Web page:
I like to watch my friends and their parenting techniques, and I noticed there are different parenting schools with regard to one of my favorite subjects: are the kids or the adults in charge of fun?
Some of my friends are the kind of parents who believe that children should fit themselves to the schedule of the adults. They expect from the children a certain level of behavior. While the expectation sometimes results in crying and complaints, the outcome is usually that these friends sleep better at night, are able to finish a conversation without being interrupted, and are not slaves to their children.
There is another type of parents I recognize. This type is so excited to have kids, that they make the children, their schedule, needs and wishes a priority. They walk with babies all night singing to them, they nurse on demand, they let the kids sleep with them in bed, and they go to the playground even if they absolutely abhor it.
Guess to which group I belong?
Going to the playground might appear an innocent, charming activity which parents and children can engage in together, but I dread it. I have a hard time running around trying to get my children not to kill themselves or be killed by other kids on the play structure. I don’t know how to protect my clueless and far-too-innocent two (who must have inherited their helplessness from me) from playground thugs who take away toys from them or push them around in the sand box. Taking my kids to the playground is in my book an ordeal.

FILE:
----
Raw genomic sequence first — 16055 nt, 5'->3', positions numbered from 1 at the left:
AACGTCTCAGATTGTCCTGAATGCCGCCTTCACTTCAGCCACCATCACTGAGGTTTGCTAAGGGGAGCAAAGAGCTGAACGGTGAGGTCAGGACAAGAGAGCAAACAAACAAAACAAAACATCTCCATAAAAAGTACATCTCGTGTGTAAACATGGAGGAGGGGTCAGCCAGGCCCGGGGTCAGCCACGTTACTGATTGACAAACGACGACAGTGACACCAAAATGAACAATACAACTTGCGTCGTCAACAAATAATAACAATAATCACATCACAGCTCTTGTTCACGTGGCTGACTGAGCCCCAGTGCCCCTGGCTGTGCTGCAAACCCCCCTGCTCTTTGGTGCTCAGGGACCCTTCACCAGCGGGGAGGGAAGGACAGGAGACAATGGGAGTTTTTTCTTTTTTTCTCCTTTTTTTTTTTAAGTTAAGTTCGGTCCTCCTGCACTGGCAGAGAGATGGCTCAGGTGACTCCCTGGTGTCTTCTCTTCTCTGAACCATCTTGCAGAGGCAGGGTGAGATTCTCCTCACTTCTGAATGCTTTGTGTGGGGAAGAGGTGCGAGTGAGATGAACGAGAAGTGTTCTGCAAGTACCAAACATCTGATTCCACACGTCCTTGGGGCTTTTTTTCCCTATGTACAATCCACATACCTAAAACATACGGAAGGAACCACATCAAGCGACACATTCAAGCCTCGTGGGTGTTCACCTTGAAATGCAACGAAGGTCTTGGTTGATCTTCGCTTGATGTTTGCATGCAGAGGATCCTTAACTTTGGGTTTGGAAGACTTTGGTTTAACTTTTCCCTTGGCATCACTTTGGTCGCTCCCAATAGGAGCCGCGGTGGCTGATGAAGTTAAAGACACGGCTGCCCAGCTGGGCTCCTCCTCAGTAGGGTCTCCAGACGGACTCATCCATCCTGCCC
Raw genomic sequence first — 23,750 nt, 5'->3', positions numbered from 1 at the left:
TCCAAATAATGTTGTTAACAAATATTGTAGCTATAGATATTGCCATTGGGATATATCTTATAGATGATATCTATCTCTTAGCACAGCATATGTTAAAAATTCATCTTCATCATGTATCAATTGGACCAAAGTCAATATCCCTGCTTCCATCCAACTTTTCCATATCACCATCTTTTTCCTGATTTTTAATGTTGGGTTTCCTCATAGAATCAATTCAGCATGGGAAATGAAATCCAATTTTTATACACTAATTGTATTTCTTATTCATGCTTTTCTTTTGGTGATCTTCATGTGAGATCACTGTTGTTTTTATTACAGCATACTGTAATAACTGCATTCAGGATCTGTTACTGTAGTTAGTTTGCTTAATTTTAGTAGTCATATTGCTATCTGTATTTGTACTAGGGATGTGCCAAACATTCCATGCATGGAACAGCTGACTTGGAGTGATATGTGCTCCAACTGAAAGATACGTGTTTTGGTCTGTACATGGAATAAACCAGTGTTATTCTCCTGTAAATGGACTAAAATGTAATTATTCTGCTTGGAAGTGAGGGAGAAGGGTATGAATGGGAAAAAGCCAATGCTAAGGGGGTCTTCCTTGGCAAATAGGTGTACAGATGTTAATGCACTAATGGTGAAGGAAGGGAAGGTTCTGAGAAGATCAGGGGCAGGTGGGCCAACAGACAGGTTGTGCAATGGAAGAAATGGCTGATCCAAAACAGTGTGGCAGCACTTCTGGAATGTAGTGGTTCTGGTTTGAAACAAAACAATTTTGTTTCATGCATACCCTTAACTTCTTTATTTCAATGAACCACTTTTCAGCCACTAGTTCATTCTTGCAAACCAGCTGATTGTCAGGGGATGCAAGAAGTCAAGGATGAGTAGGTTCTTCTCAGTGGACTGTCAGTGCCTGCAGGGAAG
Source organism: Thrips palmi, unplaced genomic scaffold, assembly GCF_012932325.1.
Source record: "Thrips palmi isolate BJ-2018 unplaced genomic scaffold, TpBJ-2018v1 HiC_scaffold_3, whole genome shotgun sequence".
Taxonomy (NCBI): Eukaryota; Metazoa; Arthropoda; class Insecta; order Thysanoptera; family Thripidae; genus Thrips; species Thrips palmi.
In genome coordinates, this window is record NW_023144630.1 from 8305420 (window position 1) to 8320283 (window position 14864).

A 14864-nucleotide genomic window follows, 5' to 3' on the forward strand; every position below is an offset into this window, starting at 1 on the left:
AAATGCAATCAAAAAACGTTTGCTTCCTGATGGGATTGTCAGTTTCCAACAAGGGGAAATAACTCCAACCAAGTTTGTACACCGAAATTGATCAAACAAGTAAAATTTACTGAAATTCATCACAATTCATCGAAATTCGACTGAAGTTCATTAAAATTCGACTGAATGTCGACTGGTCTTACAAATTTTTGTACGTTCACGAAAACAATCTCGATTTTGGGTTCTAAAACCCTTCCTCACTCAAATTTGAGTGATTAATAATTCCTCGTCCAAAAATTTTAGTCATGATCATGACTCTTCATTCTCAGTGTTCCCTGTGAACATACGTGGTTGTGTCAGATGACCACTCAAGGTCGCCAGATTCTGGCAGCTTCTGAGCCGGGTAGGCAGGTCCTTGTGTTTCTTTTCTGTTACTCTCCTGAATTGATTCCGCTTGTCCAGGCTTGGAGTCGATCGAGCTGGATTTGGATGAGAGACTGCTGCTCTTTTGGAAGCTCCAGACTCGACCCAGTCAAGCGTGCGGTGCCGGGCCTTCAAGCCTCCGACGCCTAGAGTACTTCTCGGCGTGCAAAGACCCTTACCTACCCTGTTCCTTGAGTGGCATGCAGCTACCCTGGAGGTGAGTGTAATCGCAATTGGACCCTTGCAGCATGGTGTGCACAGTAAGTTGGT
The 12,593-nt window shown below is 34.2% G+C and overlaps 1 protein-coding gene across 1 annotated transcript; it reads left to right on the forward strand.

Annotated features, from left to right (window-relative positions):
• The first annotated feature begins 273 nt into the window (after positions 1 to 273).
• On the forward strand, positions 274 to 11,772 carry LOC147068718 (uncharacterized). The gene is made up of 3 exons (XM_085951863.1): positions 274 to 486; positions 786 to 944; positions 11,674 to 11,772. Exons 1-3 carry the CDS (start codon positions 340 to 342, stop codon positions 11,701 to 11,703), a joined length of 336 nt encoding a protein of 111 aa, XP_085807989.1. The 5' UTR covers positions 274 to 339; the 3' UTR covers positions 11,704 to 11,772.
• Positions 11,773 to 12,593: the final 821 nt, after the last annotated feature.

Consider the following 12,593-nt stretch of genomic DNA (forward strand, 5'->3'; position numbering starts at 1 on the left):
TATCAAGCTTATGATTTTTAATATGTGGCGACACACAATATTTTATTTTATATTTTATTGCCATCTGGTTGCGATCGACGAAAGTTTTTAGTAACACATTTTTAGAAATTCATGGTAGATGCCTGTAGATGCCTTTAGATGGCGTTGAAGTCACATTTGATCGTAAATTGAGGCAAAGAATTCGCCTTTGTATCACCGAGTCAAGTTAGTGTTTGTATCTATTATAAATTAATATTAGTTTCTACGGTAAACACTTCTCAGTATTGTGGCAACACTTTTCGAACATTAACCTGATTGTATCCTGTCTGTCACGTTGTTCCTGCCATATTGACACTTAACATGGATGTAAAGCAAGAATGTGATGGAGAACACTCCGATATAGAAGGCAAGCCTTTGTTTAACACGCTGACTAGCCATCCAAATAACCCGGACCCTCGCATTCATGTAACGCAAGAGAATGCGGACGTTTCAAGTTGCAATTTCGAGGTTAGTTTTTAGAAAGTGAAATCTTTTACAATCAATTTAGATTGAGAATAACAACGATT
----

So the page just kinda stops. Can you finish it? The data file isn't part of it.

My favorite activity with the kids and what I have always loved loved loved doing with them is read together. No surprise there, I guess. I spent my childhood reading books to myself, and now I want to spend my kids’ childhood reading books to them.
Of course, there are many types of parents in between the two I mentioned, in all directions of the spectrum. And I hope that I don’t always belong to the door-mat kind. I rather hope that by thinking about all this, as I certainly did and do, there may have been slight changes in my behavior, possibly undetected by the naked eye, but which have made a difference in the quality of my life.
There is much to learn, and the kids are not waiting for me to learn it. They are growing up, developing, learning themselves. My daughter is now a pro in playground etiquette and is an expert on the monkey bars. My son controls the football field, even if he would prefer that less than forty kids would want to join his game. And me? Well, I’m still here, reading books, writing books, thinking about books, and eating while pondering books. That’s who I am. And I guess that’s all right.